HR's Value as a Business Partner on the Rise

HR's Value as a Business Partner on the Rise

This article was updated on July 22, 2018.

Out from under the avalanche of today's escalating data landslide comes a previously untapped source to drive organizational outcomes — HR. Yes, the Human Resources Department. Make no mistake. HR can be a powerful business partner. Who else has such an overarching perspective and, now, the tools to have a strategic impact on business decisions?

Keeping up in a fast-evolving world hasn't been easy for a traditionally transaction-focused and complexity-ridden department like HR. As the transactional aspects have been streamlined, data volume has increased – in part because that effort captured even more information. More systems were engaged — each focused on specific transactions — but these best-of-breed, mostly independent systems weren't typically integrated. You could see the data here. You could see the data there. You just couldn't effectively do much with it together!

But business is driven by outcomes, and investments in areas like the workforce are measured by their impact on the organization. So the potential of this information can't be ignored. And who better to understand the business implications of this data than HR? Workforce management is a varied and complex thing and HR has been juggling the related data for decades.

But this familiarity doesn't make the task any easier. At first glance it's a dizzying abyss. Especially for global corporations that use an average of 30-40 systems each for both HR and payroll (2015 Global Human Capital Management Decision-Makers Survey, ADP Research Institute®). Tracking metrics, geographically — like turnover, salary by job, and retention — was once a nightmare. Now, there are new tools and analytics for workforce information that can help and organizations are increasingly realizing their potential.

To make that happen, HR may need to do some transitioning to help the organization leverage this data to strategically improve workforce management. You may have to be selective about the information you provide business leaders, limiting it to the data they would find strategic and valuable. Some questions you can ask yourself are:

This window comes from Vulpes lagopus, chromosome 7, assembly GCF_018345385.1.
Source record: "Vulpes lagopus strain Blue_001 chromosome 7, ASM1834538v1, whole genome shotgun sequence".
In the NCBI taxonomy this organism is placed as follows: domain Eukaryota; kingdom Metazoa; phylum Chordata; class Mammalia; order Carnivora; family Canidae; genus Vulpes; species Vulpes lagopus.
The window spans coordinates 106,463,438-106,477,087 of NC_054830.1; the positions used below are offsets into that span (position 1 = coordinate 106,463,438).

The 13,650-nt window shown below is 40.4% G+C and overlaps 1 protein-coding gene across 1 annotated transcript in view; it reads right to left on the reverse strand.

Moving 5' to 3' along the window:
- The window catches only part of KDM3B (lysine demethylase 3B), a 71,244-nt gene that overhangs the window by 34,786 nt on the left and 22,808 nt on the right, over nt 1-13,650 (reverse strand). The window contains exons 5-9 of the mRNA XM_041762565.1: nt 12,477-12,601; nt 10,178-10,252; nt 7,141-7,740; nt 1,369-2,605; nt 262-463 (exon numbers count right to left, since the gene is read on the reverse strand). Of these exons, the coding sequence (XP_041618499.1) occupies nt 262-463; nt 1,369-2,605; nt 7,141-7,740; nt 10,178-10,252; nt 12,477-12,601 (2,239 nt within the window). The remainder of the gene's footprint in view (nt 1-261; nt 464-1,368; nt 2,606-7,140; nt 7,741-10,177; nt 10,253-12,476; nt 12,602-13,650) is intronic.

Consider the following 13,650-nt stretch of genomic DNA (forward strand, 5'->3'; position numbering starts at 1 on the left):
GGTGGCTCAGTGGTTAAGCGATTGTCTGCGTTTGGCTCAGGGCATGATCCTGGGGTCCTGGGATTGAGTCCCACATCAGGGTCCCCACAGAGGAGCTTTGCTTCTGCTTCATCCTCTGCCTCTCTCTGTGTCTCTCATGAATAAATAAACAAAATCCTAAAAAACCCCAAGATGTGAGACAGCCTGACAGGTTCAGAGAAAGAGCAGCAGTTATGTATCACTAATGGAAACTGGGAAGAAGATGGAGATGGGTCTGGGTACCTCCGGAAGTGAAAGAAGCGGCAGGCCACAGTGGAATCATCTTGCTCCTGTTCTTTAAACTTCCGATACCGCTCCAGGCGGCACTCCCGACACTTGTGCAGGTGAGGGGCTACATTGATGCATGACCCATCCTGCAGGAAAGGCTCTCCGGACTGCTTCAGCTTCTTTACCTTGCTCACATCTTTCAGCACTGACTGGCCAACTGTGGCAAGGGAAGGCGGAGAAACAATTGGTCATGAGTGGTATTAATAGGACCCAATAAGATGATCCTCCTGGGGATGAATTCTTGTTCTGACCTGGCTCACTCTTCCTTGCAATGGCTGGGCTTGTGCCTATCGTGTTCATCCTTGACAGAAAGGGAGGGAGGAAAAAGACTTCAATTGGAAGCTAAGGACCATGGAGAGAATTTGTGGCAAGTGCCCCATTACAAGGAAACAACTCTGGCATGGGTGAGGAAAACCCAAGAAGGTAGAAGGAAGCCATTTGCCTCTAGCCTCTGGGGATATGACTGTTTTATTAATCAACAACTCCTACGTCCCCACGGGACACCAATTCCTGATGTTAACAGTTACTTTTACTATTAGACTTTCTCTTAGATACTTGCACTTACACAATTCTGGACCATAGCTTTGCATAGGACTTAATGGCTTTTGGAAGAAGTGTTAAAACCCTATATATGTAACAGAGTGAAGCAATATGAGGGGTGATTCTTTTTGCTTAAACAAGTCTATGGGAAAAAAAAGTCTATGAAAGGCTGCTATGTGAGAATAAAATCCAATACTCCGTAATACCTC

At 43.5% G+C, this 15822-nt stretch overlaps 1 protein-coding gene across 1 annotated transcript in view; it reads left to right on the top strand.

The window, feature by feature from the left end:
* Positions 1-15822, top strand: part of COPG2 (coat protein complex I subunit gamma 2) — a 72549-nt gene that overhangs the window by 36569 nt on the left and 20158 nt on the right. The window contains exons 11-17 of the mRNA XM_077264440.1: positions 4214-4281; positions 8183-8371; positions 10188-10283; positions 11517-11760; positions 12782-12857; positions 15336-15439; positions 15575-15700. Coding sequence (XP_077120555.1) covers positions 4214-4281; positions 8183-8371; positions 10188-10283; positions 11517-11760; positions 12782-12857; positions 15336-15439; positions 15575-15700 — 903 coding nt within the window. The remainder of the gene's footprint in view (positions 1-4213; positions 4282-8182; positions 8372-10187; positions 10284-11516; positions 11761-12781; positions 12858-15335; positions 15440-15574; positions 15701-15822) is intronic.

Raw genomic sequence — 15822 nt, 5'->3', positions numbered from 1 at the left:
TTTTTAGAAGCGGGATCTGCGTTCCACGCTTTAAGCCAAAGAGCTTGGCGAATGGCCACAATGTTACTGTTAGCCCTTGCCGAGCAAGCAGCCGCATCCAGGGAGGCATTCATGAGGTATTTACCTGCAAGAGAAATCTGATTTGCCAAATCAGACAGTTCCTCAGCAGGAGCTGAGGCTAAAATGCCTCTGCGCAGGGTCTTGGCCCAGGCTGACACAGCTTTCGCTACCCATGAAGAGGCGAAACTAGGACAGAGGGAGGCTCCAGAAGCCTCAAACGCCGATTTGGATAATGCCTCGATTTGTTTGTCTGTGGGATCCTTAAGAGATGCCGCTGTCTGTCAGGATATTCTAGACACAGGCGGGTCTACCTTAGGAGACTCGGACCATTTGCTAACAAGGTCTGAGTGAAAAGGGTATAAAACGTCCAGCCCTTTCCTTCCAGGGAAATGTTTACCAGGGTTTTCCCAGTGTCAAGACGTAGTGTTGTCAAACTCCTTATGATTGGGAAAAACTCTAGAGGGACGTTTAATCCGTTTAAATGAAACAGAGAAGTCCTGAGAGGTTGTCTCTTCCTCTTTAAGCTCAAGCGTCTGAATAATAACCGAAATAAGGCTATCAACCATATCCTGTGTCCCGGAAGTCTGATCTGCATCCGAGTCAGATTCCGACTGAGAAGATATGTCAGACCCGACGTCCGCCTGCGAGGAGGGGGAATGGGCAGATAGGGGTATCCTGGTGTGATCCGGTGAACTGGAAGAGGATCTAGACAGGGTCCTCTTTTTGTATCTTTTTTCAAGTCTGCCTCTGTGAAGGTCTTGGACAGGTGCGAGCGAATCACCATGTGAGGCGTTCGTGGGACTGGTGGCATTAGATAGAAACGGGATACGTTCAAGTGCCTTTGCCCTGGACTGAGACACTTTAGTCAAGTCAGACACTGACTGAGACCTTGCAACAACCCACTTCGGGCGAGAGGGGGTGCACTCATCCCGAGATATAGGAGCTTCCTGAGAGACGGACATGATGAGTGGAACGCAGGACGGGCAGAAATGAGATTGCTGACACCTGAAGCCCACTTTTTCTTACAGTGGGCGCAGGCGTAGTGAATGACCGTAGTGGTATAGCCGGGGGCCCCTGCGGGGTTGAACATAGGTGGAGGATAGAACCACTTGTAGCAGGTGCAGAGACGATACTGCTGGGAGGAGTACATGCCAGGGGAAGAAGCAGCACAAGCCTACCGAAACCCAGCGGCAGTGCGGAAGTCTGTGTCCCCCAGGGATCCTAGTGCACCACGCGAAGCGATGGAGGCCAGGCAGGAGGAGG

• How is employee turnover impacting productivity?
  • Are our investments in training actually leading to more sales?
  • Which employees are most likely to leave?
  • What will it cost to replace high potential employees if they leave?
  • How does our retention for specific roles rank with other companies in our space?

These are core business-focused questions, and the answers are essential for sound decision-making and accelerating timely decisions by senior leadership.

But how do you get from here to there? Consider these five steps toward harnessing business insights:

  • Step 1. Learn the fundamentals of the business. Talk to business leaders, read annual reports and analysts' coverage of the company and industry.
  • Step 2. For goal-setting, move away from standard HR "reporting" metrics. Move toward the more useful business KPIs that drive the organization, such as earnings-per-share and net income.
  • Step 3. Examine outcomes of HR processes to find their correlation to business strategies. Like a data scientist, look at other key business factors that can impact those outcomes.
  • Step 4. Now that the factors are known, redevelop those HR processes to focus on alignment with business goals and drive continual improvement and measurement against them.
  • Step 5. Relate workforce insights to business strategies and to data outside the organization. Recommend workforce initiatives that can move the dials.

Effective HR strategies drive the business forward. Performance management solutions need to align each individual's goals to corporate goals. And your HR system should connect those goals to rewards, while building career planning into succession models. That's the destination.

The new "big data" world of business has HR breaking out of its silos and into the position of strategic advisor with its fingers on the pulse of the operation...with the information to help predict outcomes and opportunities...with insights to confidently guide and influence.

HR's greatest opportunity to drive impact lies in understanding how workforce decisions drive business decisions. It's a power that is clearly yours for the taking.